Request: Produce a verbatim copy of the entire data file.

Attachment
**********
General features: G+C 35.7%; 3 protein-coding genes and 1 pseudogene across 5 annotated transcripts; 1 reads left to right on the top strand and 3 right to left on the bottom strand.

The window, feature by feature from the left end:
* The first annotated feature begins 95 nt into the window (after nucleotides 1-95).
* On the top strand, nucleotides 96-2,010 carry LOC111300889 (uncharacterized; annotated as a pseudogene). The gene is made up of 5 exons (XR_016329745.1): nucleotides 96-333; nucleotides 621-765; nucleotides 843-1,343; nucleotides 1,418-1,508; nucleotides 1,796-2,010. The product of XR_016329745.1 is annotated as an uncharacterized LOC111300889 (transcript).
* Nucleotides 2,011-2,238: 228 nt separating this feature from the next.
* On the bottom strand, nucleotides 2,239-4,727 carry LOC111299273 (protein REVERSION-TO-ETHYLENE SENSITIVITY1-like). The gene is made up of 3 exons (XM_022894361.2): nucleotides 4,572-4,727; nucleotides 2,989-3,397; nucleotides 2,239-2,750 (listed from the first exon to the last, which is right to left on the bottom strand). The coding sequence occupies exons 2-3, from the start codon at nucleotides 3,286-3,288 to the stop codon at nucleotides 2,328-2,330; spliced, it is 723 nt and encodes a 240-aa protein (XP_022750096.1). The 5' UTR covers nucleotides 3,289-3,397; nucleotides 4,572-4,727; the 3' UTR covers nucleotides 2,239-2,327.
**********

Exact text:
General features: G+C 35.7%; 3 protein-coding genes and 1 pseudogene across 5 annotated transcripts; 1 reads left to right on the top strand and 3 right to left on the bottom strand.

The window, feature by feature from the left end:
* The first annotated feature begins 95 nt into the window (after nucleotides 1-95).
* On the top strand, nucleotides 96-2,010 carry LOC111300889 (uncharacterized; annotated as a pseudogene). The gene is made up of 5 exons (XR_016329745.1): nucleotides 96-333; nucleotides 621-765; nucleotides 843-1,343; nucleotides 1,418-1,508; nucleotides 1,796-2,010. The product of XR_016329745.1 is annotated as an uncharacterized LOC111300889 (transcript).
* Nucleotides 2,011-2,238: 228 nt separating this feature from the next.
* On the bottom strand, nucleotides 2,239-4,727 carry LOC111299273 (protein REVERSION-TO-ETHYLENE SENSITIVITY1-like). The gene is made up of 3 exons (XM_022894361.2): nucleotides 4,572-4,727; nucleotides 2,989-3,397; nucleotides 2,239-2,750 (listed from the first exon to the last, which is right to left on the bottom strand). The coding sequence occupies exons 2-3, from the start codon at nucleotides 3,286-3,288 to the stop codon at nucleotides 2,328-2,330; spliced, it is 723 nt and encodes a 240-aa protein (XP_022750096.1). The 5' UTR covers nucleotides 3,289-3,397; nucleotides 4,572-4,727; the 3' UTR covers nucleotides 2,239-2,327.